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Do Immigrant Students Succeed? Evidence from Italy and France

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  • Murat Marina

    ()
    (Università di Modena e Reggio Emilia)

Abstract

This paper uses data from PISA 2006 on science, mathematics and reading to analyze immigrant school gaps – negative difference between immigrants’ and natives’ scores - and the structural features of educational systems in two adjacent countries, Italy and France, with similar migration inflows and with similar schooling institutions, based on tracking. Our results show that tracking and school specific programs matter; in both countries, the school system upholds a separation between students with different backgrounds and ethnicities. Residential segregation or discrimination seem also to be at work, especially in France. Given the existing school model, a teaching support in mathematics and science in France and in reading in Italy would help immigrant students to converge to natives’ standards.

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Bibliographic Info

Article provided by De Gruyter in its journal Global Economy Journal.

Volume (Year): 12 (2012)
Issue (Month): 3 (September)
Pages: 1-22

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Handle: RePEc:bpj:glecon:v:12:y:2012:i:3:n:8

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References

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  1. Michele Raitano & Francesco Vona, 2011. "Peer Heterogeneity, School Tracking and Students’ Performances: Evidence from PISA 2006," Working Papers 143, University of Rome La Sapienza, Department of Public Economics.
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  3. Eric A. Hanushek & Ludger Woessmann, 2005. "Does Educational Tracking Affect Performance and Inequality? Differences-in-Differences Evidence across Countries," NBER Working Papers 11124, National Bureau of Economic Research, Inc.
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  5. Andreas Ammermueller, 2007. "Poor Background or Low Returns? Why Immigrant Students in Germany Perform so Poorly in the Programme for International Student Assessment," Education Economics, Taylor & Francis Journals, vol. 15(2), pages 215-230.
  6. Checchi, Daniele & Flabbi, Luca, 2007. "Intergenerational Mobility and Schooling Decisions in Germany and Italy: The Impact of Secondary School Tracks," IZA Discussion Papers 2876, Institute for the Study of Labor (IZA).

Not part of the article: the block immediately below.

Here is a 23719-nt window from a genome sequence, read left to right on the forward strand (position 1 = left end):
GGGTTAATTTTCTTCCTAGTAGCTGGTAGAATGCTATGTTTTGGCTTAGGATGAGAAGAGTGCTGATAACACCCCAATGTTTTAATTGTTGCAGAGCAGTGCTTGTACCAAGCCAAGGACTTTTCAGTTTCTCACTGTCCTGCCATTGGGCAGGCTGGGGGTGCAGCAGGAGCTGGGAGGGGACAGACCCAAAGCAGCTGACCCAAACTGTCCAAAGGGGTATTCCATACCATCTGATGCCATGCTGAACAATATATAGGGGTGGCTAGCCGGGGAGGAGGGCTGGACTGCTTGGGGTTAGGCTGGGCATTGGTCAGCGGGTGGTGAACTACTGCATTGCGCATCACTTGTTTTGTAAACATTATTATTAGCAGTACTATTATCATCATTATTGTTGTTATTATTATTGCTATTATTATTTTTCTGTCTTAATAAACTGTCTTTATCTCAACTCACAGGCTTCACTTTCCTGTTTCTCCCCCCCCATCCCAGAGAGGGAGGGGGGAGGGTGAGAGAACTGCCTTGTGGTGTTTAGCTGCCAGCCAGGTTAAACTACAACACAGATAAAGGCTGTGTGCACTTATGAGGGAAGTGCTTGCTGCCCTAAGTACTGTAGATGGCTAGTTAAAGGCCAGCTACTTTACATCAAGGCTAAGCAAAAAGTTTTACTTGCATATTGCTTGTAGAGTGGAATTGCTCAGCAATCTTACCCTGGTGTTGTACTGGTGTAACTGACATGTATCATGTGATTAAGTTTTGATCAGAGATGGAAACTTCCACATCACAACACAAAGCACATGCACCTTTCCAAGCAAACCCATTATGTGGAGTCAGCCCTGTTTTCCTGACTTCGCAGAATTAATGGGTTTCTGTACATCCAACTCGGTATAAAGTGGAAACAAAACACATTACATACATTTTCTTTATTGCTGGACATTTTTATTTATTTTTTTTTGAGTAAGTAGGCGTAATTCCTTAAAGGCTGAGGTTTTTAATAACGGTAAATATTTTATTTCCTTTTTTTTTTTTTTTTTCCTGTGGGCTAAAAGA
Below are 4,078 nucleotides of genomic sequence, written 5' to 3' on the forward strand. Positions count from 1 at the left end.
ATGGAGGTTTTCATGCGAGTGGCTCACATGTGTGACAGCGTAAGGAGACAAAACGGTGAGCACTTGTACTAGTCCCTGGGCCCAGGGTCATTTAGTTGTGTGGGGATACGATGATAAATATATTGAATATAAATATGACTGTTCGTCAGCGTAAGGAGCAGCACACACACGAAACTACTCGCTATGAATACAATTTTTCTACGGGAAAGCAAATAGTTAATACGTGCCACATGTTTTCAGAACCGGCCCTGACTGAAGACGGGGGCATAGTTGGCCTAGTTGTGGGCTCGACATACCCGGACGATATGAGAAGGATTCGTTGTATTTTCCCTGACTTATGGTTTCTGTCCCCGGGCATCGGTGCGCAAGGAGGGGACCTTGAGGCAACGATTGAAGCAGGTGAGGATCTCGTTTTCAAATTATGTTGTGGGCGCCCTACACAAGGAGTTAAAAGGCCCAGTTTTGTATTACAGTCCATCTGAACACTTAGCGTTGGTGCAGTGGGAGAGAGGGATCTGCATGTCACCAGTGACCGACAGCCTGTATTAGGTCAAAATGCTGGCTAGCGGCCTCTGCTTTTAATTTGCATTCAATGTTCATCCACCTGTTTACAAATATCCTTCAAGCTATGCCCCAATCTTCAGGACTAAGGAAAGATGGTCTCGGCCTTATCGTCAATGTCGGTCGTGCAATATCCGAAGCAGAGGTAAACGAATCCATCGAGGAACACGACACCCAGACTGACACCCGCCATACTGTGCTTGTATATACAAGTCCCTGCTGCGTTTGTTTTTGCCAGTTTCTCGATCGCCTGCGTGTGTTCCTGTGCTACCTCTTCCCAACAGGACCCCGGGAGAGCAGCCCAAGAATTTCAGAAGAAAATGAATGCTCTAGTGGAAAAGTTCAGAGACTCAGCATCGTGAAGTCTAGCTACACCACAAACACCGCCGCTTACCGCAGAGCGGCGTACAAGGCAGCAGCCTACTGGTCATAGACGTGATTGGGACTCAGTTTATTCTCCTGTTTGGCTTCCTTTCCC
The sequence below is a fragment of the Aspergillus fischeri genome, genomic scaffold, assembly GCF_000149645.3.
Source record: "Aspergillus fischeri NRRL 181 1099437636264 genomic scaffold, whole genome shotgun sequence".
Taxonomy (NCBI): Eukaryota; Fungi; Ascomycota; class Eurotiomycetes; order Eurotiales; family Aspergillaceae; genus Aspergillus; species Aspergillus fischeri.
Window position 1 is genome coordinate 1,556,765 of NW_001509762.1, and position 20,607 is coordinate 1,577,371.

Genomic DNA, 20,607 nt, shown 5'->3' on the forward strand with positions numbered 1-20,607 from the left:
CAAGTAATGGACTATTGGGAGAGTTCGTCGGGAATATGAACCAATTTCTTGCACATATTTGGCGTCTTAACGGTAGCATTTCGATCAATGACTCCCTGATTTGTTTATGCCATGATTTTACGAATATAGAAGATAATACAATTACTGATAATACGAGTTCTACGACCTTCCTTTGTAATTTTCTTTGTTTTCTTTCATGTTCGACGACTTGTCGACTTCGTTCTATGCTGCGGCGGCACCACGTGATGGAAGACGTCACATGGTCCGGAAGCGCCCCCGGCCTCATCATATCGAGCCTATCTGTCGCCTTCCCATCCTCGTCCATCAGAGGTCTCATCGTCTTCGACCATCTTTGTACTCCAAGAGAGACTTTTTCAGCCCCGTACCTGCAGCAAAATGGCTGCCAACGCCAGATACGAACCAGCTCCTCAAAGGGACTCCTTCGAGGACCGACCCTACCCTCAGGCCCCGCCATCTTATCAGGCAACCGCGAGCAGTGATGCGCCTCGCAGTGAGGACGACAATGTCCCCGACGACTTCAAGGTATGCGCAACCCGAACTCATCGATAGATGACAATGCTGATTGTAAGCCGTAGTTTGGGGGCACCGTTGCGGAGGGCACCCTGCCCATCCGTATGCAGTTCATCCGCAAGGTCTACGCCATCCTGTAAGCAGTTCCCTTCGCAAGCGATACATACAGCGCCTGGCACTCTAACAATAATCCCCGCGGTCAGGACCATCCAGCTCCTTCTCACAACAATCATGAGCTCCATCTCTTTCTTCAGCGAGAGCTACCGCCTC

7. Wößmann, Ludger, 2009. "International evidence on school tracking: A review," Munich Reprints in Economics 19686, University of Munich, Department of Economics.
  8. Bertocchi, Graziella & Spagat, Michael, 1998. "The Evolution of Modern Educational Systems: Technical Vs. General Education, Distributional Conflict and Growth," CEPR Discussion Papers 1925, C.E.P.R. Discussion Papers.
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  11. Bauer, Philipp & Riphahn, Regina T., 2006. "Timing of school tracking as a determinant of intergenerational transmission of education," Economics Letters, Elsevier, vol. 91(1), pages 90-97, April.
  12. Marina Murat & Davide Ferrari & Patrizio Frederic & Giulia Pirani, 2010. "Immigrants, schooling and background. Cross-country evidence from PISA 2006," Department of Economics 0637, University of Modena and Reggio E., Faculty of Economics "Marco Biagi".
  13. Elder, Todd E. & Goddeeris, John H. & Haider, Steven J., 2009. "Unexplained Gaps and Oaxaca-Blinder Decompositions," IZA Discussion Papers 4159, Institute for the Study of Labor (IZA).
  14. Entorf, Horst & Tatsi, Eirini, 2009. "Migrants at School: Educational Inequality and Social Interaction in the UK and Germany," IZA Discussion Papers 4175, Institute for the Study of Labor (IZA).
  15. Horst Entorf & Nicoleta Minoiu, 2005. "What a Difference Immigration Policy Makes: A Comparison of PISA Scores in Europe and Traditional Countries of Immigration," German Economic Review, Verein für Socialpolitik, vol. 6(3), pages 355-376, 08.
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Cited by:
  1. Sara de la Rica & Albretch Glitz & Francesc Ortega, 2013. "Immigration in Europe: Trends, Policies and Empirical Evidence," Working Papers 2013-16, FEDEA.

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